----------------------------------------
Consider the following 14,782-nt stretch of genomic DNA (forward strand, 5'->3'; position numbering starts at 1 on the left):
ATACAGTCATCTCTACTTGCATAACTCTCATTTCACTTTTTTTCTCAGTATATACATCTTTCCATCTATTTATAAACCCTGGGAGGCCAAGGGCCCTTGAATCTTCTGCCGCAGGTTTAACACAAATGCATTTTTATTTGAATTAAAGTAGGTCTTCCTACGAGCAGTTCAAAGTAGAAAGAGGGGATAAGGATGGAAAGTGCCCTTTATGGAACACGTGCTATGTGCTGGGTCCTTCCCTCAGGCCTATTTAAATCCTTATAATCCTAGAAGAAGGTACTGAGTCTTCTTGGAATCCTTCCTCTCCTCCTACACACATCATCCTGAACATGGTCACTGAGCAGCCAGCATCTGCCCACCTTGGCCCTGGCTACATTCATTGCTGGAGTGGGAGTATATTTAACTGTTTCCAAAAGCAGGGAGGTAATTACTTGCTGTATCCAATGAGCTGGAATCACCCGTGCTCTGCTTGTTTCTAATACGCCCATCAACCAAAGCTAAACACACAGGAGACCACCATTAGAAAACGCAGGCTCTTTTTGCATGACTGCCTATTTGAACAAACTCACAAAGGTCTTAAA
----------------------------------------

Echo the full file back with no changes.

Consider the following 14,782-nt stretch of genomic DNA (forward strand, 5'->3'; position numbering starts at 1 on the left):
ATACAGTCATCTCTACTTGCATAACTCTCATTTCACTTTTTTTCTCAGTATATACATCTTTCCATCTATTTATAAACCCTGGGAGGCCAAGGGCCCTTGAATCTTCTGCCGCAGGTTTAACACAAATGCATTTTTATTTGAATTAAAGTAGGTCTTCCTACGAGCAGTTCAAAGTAGAAAGAGGGGATAAGGATGGAAAGTGCCCTTTATGGAACACGTGCTATGTGCTGGGTCCTTCCCTCAGGCCTATTTAAATCCTTATAATCCTAGAAGAAGGTACTGAGTCTTCTTGGAATCCTTCCTCTCCTCCTACACACATCATCCTGAACATGGTCACTGAGCAGCCAGCATCTGCCCACCTTGGCCCTGGCTACATTCATTGCTGGAGTGGGAGTATATTTAACTGTTTCCAAAAGCAGGGAGGTAATTACTTGCTGTATCCAATGAGCTGGAATCACCCGTGCTCTGCTTGTTTCTAATACGCCCATCAACCAAAGCTAAACACACAGGAGACCACCATTAGAAAACGCAGGCTCTTTTTGCATGACTGCCTATTTGAACAAACTCACAAAGGTCTTAAA